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Black vinegar is a type of vinegar which originated in China and spread across much of Asia, along with many other originally Chinese foods. It can be made with a wide assortment of ingredients, and an array of formulas produce it, so there is an immense variance in taste. Like other vinegars, black vinegar is made by fermenting something, in this case grain, and then allowing the resulting liquid to age. After aging, the vinegar is bottled for sale.
Many cooks compare black vinegar to balsamic vinegar, since the two foods have similar flavor profiles. Both are typically aged, leading to a more complex, rich flavor. Both are also dark in color, with the black variety ranging from reddish brown to true, inky black. However, the base ingredient is grain, not grapes, and this leads to a different end flavor. In addition, high quality balsamic vinegar is usually fairly uniform in flavor, while high-end black vinegar varies widely in taste from nation to nation and province to province.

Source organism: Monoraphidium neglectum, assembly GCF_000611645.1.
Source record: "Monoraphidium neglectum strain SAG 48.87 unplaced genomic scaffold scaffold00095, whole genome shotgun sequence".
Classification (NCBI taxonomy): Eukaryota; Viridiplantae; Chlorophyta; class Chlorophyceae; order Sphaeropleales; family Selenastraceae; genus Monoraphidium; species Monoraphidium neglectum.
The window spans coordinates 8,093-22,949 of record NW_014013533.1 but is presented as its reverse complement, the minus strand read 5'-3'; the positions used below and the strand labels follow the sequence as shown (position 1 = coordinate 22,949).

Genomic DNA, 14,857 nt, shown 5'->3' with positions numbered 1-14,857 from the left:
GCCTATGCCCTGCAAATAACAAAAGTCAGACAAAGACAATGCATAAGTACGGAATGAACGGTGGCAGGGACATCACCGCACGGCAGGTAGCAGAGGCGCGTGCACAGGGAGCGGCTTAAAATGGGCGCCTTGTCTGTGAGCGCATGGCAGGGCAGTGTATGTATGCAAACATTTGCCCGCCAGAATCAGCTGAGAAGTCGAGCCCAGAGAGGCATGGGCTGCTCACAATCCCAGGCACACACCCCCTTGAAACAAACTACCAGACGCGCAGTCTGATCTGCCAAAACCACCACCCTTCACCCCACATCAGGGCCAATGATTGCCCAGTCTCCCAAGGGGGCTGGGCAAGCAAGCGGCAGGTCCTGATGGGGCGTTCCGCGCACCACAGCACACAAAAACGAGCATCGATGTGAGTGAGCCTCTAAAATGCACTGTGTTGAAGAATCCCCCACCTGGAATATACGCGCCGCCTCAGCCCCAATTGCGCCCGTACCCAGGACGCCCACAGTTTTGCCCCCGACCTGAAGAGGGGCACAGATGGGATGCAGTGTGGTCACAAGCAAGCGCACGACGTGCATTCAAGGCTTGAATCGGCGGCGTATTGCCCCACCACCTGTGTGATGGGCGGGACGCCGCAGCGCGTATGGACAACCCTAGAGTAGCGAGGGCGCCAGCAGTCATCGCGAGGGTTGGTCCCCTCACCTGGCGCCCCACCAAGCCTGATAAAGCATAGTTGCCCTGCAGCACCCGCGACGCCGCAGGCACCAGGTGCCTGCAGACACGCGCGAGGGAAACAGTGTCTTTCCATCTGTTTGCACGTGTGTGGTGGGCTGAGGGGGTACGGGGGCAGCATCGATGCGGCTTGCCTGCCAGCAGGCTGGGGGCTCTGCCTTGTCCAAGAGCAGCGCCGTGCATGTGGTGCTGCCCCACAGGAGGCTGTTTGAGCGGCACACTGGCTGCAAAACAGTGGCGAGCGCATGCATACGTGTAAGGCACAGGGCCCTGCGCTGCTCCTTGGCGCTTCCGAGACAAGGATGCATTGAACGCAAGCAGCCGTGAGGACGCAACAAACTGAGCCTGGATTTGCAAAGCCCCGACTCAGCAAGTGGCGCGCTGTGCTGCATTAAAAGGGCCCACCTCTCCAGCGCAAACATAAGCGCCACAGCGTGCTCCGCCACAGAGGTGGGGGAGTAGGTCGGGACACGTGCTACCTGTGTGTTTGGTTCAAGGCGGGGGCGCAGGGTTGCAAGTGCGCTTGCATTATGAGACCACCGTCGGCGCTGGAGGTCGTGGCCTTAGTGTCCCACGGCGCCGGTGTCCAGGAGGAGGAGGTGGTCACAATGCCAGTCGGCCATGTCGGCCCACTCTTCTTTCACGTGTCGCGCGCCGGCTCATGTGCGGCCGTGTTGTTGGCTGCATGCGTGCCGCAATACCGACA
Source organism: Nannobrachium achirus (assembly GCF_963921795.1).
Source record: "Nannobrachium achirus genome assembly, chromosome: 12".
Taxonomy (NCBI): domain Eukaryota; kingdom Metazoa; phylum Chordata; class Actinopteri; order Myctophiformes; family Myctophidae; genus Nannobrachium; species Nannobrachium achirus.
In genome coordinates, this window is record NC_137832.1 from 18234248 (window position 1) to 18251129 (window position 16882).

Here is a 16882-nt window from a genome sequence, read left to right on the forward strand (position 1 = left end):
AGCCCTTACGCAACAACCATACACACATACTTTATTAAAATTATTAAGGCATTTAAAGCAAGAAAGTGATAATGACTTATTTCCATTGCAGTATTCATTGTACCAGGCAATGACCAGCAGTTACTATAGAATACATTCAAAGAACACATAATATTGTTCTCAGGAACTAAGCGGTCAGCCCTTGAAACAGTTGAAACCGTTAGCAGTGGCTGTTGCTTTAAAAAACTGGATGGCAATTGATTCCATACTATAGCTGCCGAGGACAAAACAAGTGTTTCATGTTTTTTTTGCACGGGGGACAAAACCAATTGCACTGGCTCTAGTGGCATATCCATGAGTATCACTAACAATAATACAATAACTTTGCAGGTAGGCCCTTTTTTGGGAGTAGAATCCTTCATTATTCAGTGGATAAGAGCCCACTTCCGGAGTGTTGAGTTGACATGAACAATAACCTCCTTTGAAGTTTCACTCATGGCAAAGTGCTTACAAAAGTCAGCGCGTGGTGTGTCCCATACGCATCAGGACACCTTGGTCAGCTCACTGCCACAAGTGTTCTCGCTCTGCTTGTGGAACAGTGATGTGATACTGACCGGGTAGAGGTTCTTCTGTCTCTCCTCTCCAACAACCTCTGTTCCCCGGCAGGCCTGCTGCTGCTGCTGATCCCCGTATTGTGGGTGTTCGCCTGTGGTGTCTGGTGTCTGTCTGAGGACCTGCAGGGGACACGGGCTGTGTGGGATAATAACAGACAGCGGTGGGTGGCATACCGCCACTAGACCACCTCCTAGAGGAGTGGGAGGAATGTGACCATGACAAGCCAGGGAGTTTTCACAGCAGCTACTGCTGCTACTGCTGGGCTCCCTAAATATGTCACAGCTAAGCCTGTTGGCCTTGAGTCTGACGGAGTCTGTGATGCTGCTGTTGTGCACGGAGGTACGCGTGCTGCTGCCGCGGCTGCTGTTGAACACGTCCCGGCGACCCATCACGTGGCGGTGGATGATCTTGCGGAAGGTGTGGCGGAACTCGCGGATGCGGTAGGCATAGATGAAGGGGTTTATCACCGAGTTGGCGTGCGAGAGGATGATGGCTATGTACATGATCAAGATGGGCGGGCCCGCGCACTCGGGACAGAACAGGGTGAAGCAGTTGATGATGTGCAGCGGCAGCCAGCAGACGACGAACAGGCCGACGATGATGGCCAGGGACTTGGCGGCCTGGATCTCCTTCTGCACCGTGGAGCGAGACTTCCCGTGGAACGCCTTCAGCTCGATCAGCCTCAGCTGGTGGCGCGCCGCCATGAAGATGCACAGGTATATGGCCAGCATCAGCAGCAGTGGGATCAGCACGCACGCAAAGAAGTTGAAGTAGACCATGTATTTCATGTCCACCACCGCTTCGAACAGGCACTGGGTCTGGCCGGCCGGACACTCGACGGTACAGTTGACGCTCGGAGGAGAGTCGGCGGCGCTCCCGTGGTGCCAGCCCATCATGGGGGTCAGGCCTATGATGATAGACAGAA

Rice, wheat, millet, sorghum, and barley are all fermented to make black vinegar. Many people prefer vinegar made from rice, since it has a slightly sweet flavor to compliment the familiar acidic note found in vinegar. One of the most popular varieties is Chinkiang, which is made with glutinous rice and malt, leading to a sweet and complicated flavor.
Many traditional Asian foods incorporate this vinegar, especially in certain regions of China. For this reason, many cooks keep a bottle of their favorite around as an all purpose seasoning. In Japan, a lighter version called kurozu is sold as a health tonic, since consuming small amounts of vinegar every day may be beneficial.
The seasoning can also be used in cuisine from other nations as well, of course. Black vinegar is sometimes added to marinades and bastes, as well as dressings and sauces. It can also be used straight as a dipping sauce, added to braises, or used in meat curing.
The best way to choose black vinegar is to find a version which you prefer. This may require some experimentation, since the options are so varied. To begin with, you should read labels closely, since different grains have different flavors, and some companies sell cheaper knock-offs that lack the complexity of the real thing. Some recipes may call for a specific type as well, in which case you may want to use the type specified for an authentic flavor.